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Currants: Banned fruit now celebrated in sweet and savory recipes

Currants: Banned fruit now celebrated in sweet and savory recipes

BLOOMINGTON, Ill. — Eating currants may have been a guilty pleasure at one time, but today currants are being celebrated.

In 1911, growing currants was banned in the U.S. because of their possible connection to a fungus that damaged pine trees. But as tree treatments and currant varieties changed, bans started lifting in 2003 and now the crop is grown commercially by farmers, mostly in the Midwest and Pacific Northwest.

Currants are also grown at the Refuge Food Forest in Normal, Illinois. This “food forest” was created by the town and University of Illinois Extension in 2015. It is a diverse garden of organically grown edible plants in ecosystems that mimic nature.

All the plants grown there are free for the public to pick. Volunteer weeders are also welcome.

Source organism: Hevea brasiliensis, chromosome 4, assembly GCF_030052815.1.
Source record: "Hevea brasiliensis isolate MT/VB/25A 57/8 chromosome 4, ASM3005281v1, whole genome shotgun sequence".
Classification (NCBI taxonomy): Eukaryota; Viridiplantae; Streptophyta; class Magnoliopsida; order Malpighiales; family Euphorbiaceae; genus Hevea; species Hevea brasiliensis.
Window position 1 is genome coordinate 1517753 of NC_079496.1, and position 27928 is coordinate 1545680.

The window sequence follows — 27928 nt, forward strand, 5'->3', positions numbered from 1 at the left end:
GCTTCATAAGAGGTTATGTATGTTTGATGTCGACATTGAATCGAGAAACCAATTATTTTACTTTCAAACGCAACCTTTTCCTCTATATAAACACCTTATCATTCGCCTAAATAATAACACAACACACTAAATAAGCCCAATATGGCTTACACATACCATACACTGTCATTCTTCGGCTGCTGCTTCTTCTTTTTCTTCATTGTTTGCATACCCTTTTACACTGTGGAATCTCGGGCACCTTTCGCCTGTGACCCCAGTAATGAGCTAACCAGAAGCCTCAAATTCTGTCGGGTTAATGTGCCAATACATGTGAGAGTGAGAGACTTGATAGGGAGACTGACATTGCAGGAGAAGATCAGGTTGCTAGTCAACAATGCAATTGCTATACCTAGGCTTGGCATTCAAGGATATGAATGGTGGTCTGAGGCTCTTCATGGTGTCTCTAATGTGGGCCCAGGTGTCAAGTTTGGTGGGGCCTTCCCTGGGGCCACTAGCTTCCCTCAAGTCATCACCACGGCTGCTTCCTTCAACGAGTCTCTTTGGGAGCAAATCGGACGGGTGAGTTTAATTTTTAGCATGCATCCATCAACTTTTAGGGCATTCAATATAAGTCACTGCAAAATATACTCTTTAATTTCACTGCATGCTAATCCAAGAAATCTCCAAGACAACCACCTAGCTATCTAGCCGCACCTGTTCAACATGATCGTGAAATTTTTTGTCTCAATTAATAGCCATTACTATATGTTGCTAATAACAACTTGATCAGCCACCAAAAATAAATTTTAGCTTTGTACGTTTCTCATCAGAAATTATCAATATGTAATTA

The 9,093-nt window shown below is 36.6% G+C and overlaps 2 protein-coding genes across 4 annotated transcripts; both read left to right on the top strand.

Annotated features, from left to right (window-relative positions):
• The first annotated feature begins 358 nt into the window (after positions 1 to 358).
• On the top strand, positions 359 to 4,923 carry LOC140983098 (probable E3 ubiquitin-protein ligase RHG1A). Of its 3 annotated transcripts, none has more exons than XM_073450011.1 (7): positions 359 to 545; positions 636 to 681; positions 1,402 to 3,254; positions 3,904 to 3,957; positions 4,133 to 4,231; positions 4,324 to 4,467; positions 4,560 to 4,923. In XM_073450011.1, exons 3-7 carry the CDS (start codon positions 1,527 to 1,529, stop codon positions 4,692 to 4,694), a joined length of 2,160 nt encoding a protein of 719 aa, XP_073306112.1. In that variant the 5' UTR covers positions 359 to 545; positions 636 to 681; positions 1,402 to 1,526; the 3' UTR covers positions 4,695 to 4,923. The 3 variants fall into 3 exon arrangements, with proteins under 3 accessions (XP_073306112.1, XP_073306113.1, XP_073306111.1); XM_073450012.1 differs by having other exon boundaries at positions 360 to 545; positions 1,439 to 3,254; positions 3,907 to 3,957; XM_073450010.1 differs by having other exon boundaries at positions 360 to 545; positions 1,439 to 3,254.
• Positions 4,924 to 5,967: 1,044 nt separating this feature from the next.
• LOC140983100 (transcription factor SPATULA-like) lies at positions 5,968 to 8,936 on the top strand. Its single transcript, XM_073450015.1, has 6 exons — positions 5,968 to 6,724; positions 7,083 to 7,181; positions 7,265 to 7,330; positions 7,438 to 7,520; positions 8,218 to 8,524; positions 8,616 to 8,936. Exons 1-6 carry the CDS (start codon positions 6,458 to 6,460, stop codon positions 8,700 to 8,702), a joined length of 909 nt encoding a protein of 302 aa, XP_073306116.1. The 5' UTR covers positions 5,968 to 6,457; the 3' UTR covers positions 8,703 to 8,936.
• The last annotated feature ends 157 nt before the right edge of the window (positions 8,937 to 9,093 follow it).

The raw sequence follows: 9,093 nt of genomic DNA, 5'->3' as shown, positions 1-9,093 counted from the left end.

Jenna Smith, a nutrition and wellness educator in central Illinois, will be leading a program in the food forest featuring black currants on Aug. 19. She and dietetic intern Joo Yee Lim recently got together to make some blueberry currant jam that will be sampled at the event.

Currants are tarter than blueberries, but they have a natural pectin so a commercial pectin is not needed when canning, the nutrition educator said.

“It’s not currant season now. We picked them in July,” Smith said. The currants were frozen for this event.

Participants will get this and other recipes including fruit smoothies, bread, ice cream and vinaigrette dressing to take home, she said.

Currants have always been more popular in Europe where they originated than in the U.S., so much so that Skittles candy in Europe has a currant flavor, Smith said.

She uses black currants. White currants seem seedier, she said.

Smith, who grew up on a grain farm south of Springfield, is at ease talking about the connection of agriculture, food and nutrition.

“It’s nice to be close to home and go back to help on the family farm,” she said. Her father is retired and her brother operates the farm now.

Smith has celebrated almost all her birthdays at the Illinois State Fair, usually showing Limousin calves in her 4-H years. Now she usually still celebrates her birthday at the fair, but often as a food judge.

“A Taste of The Refuge Food Forest: Black Currant” will be 6-7 p.m. Aug. 19 at the food forest in Normal. Register at or call 309-663-8306.

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Phyllis Coulter is Northern Illinois field editor, writing for Illinois Farmer Today, Iowa Farmer Today and Missouri Farmer Today.

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